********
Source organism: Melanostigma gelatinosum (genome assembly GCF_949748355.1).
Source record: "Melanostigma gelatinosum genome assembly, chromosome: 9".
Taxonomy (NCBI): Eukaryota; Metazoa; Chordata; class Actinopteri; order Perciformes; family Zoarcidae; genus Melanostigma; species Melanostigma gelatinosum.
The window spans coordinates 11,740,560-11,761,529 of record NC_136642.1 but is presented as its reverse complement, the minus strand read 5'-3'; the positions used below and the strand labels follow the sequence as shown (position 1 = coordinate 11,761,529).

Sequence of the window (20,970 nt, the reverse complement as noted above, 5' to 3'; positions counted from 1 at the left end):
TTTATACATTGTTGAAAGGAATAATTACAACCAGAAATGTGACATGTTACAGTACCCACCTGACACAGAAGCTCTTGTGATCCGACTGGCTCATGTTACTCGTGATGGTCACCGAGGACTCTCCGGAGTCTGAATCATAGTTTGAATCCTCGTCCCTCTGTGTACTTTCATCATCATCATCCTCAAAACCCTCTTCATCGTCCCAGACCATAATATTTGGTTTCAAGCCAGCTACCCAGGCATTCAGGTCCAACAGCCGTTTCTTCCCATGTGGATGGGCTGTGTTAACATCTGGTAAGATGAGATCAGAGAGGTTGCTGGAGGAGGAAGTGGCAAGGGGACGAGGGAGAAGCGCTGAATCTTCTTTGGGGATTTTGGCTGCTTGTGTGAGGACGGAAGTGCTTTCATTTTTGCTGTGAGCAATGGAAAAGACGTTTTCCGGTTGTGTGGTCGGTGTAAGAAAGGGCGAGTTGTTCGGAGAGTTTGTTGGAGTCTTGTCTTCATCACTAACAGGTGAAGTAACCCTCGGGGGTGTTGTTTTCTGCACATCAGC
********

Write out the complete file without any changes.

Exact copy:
Source organism: Melanostigma gelatinosum (genome assembly GCF_949748355.1).
Source record: "Melanostigma gelatinosum genome assembly, chromosome: 9".
Taxonomy (NCBI): Eukaryota; Metazoa; Chordata; class Actinopteri; order Perciformes; family Zoarcidae; genus Melanostigma; species Melanostigma gelatinosum.
The window spans coordinates 11,740,560-11,761,529 of record NC_136642.1 but is presented as its reverse complement, the minus strand read 5'-3'; the positions used below and the strand labels follow the sequence as shown (position 1 = coordinate 11,761,529).

Sequence of the window (20,970 nt, the reverse complement as noted above, 5' to 3'; positions counted from 1 at the left end):
TTTATACATTGTTGAAAGGAATAATTACAACCAGAAATGTGACATGTTACAGTACCCACCTGACACAGAAGCTCTTGTGATCCGACTGGCTCATGTTACTCGTGATGGTCACCGAGGACTCTCCGGAGTCTGAATCATAGTTTGAATCCTCGTCCCTCTGTGTACTTTCATCATCATCATCCTCAAAACCCTCTTCATCGTCCCAGACCATAATATTTGGTTTCAAGCCAGCTACCCAGGCATTCAGGTCCAACAGCCGTTTCTTCCCATGTGGATGGGCTGTGTTAACATCTGGTAAGATGAGATCAGAGAGGTTGCTGGAGGAGGAAGTGGCAAGGGGACGAGGGAGAAGCGCTGAATCTTCTTTGGGGATTTTGGCTGCTTGTGTGAGGACGGAAGTGCTTTCATTTTTGCTGTGAGCAATGGAAAAGACGTTTTCCGGTTGTGTGGTCGGTGTAAGAAAGGGCGAGTTGTTCGGAGAGTTTGTTGGAGTCTTGTCTTCATCACTAACAGGTGAAGTAACCCTCGGGGGTGTTGTTTTCTGCACATCAGC